The web page of the Albion Beatnik Bookstore, based once in Oxford, then Sibiu, always neo-bankrupt, now closed for business: atavistic and very analogue, its musings and misspells on books and stuff.
It was often alleged that the craze for Harry Potter books throughout the 1990s fuelled an awakening in the art of reading. I was doubtful at the time, even more so now. The Harry Potter generation has not migrated from screen, albeit computer or television, to the printed book, and no evidence has been presented to me to show that this generation is now reading books on Kindle. So it was a fad (a welcome one if a bookseller, as it helped pay the rent), but socially perhaps a missed opportunity by parents and teachers alike to turn the tide away from more immediate forms of entertainment and towards the written word. As a bookseller of the time, I was asked frequently what book to recommend once Harry Potter fatigue had set in. Here are a few suggestions, not culled from an all-time list (although the first four should be seen as classics of any generation), but rather books that might have tickled perhaps the fancy of a teenager, with a penchant for fantasy, in the 1990s. So perhaps the list is dated, it is certainly kitsch and a smidgen nostalgic, and I doubt even if these books are still on the hit list in school libraries now. As an aside, if asked about the genre of teen fiction, I’d say: forget it. By the time a child is on the cusp of young adulthood, Daphne du Maurier, Eric Ambler or Alistair MacLean have still all that is needed.
His Dark Materials by Philip Pullman
Simply the finest series of children’s books published in recent times. The three books – The Northern Lights, The Subtle Knife and The Amber Spyglass – can be reread many times, each time affording fresh discovery. Also it is multi-layered, allowing children of each age bracket to extract as deep a meaning as they are able (or wish to); a more clever word might be allegorical. Pullman’s inspiration comes from archetypal myths, as well as from Milton and Blake, and his aim is to create his own rich, if violent, fantastical universe; it is the best antidote to C.S. Lewis, a humanist riposte to the tales of Narnia. Forget Harry Potter, this is the publishing phenomenon of the 1990s, and its place in the canon is assured.
The Owl Service by Alan Garner
The flowery owl pattern on the old dinner service, which Gwyn finds in a loft, obsesses Alison. Its discovery marks the start of an extraordinary chain of events that affect not only Gwyn and Alison, but also her stepbrother Roger, for there is a power stirring in the remote valley that dates from a sad and distant myth – a tragic Welsh legend that has begun to repeat itself. Gwyn tries to shake off his involvement by running away, but he cannot escape, and he is made to realise that only by facing up to the myth can it be resolved.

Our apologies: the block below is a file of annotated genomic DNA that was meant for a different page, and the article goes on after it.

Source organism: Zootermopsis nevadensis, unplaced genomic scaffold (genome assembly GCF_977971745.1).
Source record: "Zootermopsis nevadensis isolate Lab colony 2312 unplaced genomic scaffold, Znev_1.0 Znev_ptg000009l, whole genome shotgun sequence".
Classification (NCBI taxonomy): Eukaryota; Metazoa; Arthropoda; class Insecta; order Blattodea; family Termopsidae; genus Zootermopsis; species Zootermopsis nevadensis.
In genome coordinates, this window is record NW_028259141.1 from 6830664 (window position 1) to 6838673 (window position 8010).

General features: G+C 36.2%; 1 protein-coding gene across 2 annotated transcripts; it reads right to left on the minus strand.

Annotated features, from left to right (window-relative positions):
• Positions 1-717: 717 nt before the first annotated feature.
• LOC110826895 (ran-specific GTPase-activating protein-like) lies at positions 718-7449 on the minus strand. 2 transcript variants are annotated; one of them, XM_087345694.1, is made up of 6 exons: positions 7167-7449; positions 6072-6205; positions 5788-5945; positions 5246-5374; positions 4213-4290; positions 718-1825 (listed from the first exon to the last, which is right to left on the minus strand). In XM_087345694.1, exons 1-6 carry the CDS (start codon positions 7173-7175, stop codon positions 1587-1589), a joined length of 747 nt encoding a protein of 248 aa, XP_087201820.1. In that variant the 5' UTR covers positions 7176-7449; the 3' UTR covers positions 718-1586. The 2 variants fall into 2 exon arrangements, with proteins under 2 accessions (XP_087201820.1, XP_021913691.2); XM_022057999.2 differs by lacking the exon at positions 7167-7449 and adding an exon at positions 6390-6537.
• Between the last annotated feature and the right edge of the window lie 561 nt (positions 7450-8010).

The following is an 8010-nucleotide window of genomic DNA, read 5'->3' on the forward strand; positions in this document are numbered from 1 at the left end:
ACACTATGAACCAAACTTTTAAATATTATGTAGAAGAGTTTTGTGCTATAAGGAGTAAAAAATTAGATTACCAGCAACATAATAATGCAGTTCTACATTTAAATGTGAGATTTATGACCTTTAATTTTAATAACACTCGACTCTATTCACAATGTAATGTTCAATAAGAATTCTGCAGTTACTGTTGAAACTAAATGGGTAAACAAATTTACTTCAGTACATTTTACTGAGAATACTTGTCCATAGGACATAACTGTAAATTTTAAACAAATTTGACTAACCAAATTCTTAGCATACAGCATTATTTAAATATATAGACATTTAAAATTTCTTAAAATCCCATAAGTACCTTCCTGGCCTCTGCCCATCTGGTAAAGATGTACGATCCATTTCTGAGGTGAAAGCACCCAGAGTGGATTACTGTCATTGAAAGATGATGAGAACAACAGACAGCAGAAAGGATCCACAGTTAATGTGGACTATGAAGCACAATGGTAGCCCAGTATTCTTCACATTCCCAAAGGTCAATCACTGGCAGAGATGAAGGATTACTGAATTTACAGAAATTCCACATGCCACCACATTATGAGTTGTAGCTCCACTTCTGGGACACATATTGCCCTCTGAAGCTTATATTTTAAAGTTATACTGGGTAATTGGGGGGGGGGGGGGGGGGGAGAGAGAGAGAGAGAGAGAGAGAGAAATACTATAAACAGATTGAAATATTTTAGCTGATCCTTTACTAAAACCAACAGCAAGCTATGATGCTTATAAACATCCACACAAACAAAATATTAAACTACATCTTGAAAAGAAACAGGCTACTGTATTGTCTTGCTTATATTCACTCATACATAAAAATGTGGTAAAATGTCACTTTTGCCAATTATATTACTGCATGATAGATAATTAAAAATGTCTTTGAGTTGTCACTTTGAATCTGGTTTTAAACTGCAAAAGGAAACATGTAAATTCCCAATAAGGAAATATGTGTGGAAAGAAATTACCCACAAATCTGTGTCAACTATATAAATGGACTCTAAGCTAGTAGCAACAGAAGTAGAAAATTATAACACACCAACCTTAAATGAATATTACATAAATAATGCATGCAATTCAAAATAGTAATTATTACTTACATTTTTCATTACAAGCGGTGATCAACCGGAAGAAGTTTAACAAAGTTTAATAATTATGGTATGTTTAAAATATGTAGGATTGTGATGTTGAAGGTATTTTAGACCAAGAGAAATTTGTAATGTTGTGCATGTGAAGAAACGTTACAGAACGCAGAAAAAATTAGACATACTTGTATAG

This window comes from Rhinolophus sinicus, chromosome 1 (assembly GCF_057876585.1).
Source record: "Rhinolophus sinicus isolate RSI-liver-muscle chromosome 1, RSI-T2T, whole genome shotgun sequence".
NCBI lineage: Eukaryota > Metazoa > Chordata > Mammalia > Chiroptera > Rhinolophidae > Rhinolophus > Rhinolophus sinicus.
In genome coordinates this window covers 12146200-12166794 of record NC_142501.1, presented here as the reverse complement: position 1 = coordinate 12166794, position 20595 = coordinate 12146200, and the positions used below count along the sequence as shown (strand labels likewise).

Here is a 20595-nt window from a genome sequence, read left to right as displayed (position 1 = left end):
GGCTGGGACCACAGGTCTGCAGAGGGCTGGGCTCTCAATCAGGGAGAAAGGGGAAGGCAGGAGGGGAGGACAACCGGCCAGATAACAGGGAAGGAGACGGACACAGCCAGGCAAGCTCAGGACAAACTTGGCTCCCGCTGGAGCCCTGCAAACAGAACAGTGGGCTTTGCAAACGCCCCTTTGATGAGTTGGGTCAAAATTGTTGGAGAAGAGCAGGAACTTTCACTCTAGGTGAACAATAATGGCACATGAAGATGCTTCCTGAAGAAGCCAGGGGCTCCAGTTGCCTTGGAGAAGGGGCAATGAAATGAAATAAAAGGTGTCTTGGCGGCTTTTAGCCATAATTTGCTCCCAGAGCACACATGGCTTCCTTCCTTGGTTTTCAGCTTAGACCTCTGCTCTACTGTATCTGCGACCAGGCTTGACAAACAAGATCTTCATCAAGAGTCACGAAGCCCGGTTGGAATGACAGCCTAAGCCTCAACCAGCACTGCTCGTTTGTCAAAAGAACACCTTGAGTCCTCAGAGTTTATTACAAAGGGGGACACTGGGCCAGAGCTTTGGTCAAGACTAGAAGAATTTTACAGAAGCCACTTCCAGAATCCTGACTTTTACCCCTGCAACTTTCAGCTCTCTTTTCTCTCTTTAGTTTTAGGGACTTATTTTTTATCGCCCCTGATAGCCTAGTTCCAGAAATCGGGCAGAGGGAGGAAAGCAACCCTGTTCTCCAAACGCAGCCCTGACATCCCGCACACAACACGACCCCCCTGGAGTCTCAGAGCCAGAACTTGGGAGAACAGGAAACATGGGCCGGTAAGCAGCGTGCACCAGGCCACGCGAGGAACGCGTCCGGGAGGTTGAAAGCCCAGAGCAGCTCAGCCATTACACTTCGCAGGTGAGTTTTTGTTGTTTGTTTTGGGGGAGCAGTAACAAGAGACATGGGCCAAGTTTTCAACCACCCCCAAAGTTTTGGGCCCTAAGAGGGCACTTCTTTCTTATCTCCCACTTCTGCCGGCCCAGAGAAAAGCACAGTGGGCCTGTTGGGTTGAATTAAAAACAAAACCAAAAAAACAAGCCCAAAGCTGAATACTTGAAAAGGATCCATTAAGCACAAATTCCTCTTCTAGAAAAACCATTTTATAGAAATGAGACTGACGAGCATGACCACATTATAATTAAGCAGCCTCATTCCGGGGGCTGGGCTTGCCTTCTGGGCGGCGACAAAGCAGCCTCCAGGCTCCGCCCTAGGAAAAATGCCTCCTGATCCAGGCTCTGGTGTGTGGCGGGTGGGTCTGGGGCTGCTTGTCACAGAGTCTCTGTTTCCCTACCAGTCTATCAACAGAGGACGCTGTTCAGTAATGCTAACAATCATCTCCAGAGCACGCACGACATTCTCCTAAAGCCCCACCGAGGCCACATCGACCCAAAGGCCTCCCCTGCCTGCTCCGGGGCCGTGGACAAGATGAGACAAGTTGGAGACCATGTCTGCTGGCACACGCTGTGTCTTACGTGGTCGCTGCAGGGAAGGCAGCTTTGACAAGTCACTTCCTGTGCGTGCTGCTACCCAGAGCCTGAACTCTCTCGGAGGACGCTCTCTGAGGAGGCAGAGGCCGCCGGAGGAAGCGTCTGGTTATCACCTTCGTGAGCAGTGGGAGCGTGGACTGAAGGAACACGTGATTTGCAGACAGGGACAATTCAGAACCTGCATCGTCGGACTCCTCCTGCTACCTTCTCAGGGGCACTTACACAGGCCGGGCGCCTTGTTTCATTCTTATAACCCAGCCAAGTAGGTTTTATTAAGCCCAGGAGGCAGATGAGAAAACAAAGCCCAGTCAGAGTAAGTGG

Alan Garner is perhaps the most sophisticated of all children’s fantasists. If difficult to come to terms with at first, his books are ultimately rewarding and are true masterpieces. Other titles by him include Elidor, The Weirdstone of Brisingamen and The Stone Book Quartet.
The Worlds of Chrestomanci by Diana Wynne Jones
Diana Wynne Jones has never been the household name that J.K. Rowling has become, but has written a veritable library of titles, all of which are highly original. She carefully grounds her magic in reality: magic does not come easily but is contained by circumstance. Hence her witches and wizards can work their magic in some situations, not in others. Her prose style avoids the excess of her some of her rivals, and the children in her books speak and act like the real thing.
The Chrestomanci is a kind of Minister of Magic who crosses between worlds to sort out magical problems. Magic is as common as mathematics – and twice as troublesome in the wrong hands!
Charmed Life is the first volume of this series, first published in 1977. Everybody says that Gwendolen Chant is a gifted witch with astonishing powers, so it suits her enormously when she is taken to live in Chrestomanci Castle. Her brother Eric is not so keen, for he has no talent for magic at all. However, events are not what either of them expects and sparks soon begin to fly…
In The Magicians of Caprona we learn that in the world of Chrestomanci anything can happen. This adventure takes place in the Italian Dukedom of Caprona, where music is enchantment and spells are as slippery as spaghetti!